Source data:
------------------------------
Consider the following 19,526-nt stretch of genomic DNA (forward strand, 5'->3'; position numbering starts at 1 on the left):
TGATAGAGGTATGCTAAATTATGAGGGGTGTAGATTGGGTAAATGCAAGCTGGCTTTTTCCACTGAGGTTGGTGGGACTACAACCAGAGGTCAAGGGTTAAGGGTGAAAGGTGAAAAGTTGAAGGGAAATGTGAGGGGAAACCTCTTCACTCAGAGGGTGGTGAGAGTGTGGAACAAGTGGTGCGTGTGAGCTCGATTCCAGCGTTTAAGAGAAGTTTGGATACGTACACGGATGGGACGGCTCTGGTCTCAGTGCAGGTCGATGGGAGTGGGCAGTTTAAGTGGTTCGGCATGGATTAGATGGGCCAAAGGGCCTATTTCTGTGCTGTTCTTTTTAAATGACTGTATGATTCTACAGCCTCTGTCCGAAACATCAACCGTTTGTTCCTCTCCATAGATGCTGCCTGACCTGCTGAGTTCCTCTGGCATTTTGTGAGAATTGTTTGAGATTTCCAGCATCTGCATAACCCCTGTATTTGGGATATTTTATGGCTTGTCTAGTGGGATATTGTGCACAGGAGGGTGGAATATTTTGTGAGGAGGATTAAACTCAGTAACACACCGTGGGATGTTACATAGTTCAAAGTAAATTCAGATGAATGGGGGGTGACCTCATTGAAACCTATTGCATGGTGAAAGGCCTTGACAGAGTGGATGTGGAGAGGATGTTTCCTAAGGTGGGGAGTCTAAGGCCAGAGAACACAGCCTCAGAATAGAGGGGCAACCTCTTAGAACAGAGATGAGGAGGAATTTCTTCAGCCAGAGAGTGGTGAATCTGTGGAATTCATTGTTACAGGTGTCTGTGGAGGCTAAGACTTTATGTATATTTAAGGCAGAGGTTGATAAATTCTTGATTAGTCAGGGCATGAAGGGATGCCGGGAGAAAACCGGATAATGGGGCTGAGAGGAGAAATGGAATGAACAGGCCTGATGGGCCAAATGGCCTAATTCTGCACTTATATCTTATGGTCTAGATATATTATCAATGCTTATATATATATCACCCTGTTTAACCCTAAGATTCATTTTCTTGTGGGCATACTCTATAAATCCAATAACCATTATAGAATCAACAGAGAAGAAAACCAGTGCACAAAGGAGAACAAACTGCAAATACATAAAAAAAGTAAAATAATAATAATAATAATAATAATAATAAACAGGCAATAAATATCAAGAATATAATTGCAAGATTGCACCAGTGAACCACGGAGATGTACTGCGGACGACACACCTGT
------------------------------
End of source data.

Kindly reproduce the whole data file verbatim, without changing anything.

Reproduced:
Consider the following 19,526-nt stretch of genomic DNA (forward strand, 5'->3'; position numbering starts at 1 on the left):
TGATAGAGGTATGCTAAATTATGAGGGGTGTAGATTGGGTAAATGCAAGCTGGCTTTTTCCACTGAGGTTGGTGGGACTACAACCAGAGGTCAAGGGTTAAGGGTGAAAGGTGAAAAGTTGAAGGGAAATGTGAGGGGAAACCTCTTCACTCAGAGGGTGGTGAGAGTGTGGAACAAGTGGTGCGTGTGAGCTCGATTCCAGCGTTTAAGAGAAGTTTGGATACGTACACGGATGGGACGGCTCTGGTCTCAGTGCAGGTCGATGGGAGTGGGCAGTTTAAGTGGTTCGGCATGGATTAGATGGGCCAAAGGGCCTATTTCTGTGCTGTTCTTTTTAAATGACTGTATGATTCTACAGCCTCTGTCCGAAACATCAACCGTTTGTTCCTCTCCATAGATGCTGCCTGACCTGCTGAGTTCCTCTGGCATTTTGTGAGAATTGTTTGAGATTTCCAGCATCTGCATAACCCCTGTATTTGGGATATTTTATGGCTTGTCTAGTGGGATATTGTGCACAGGAGGGTGGAATATTTTGTGAGGAGGATTAAACTCAGTAACACACCGTGGGATGTTACATAGTTCAAAGTAAATTCAGATGAATGGGGGGTGACCTCATTGAAACCTATTGCATGGTGAAAGGCCTTGACAGAGTGGATGTGGAGAGGATGTTTCCTAAGGTGGGGAGTCTAAGGCCAGAGAACACAGCCTCAGAATAGAGGGGCAACCTCTTAGAACAGAGATGAGGAGGAATTTCTTCAGCCAGAGAGTGGTGAATCTGTGGAATTCATTGTTACAGGTGTCTGTGGAGGCTAAGACTTTATGTATATTTAAGGCAGAGGTTGATAAATTCTTGATTAGTCAGGGCATGAAGGGATGCCGGGAGAAAACCGGATAATGGGGCTGAGAGGAGAAATGGAATGAACAGGCCTGATGGGCCAAATGGCCTAATTCTGCACTTATATCTTATGGTCTAGATATATTATCAATGCTTATATATATATCACCCTGTTTAACCCTAAGATTCATTTTCTTGTGGGCATACTCTATAAATCCAATAACCATTATAGAATCAACAGAGAAGAAAACCAGTGCACAAAGGAGAACAAACTGCAAATACATAAAAAAAGTAAAATAATAATAATAATAATAATAATAATAAACAGGCAATAAATATCAAGAATATAATTGCAAGATTGCACCAGTGAACCACGGAGATGTACTGCGGACGACACACCTGT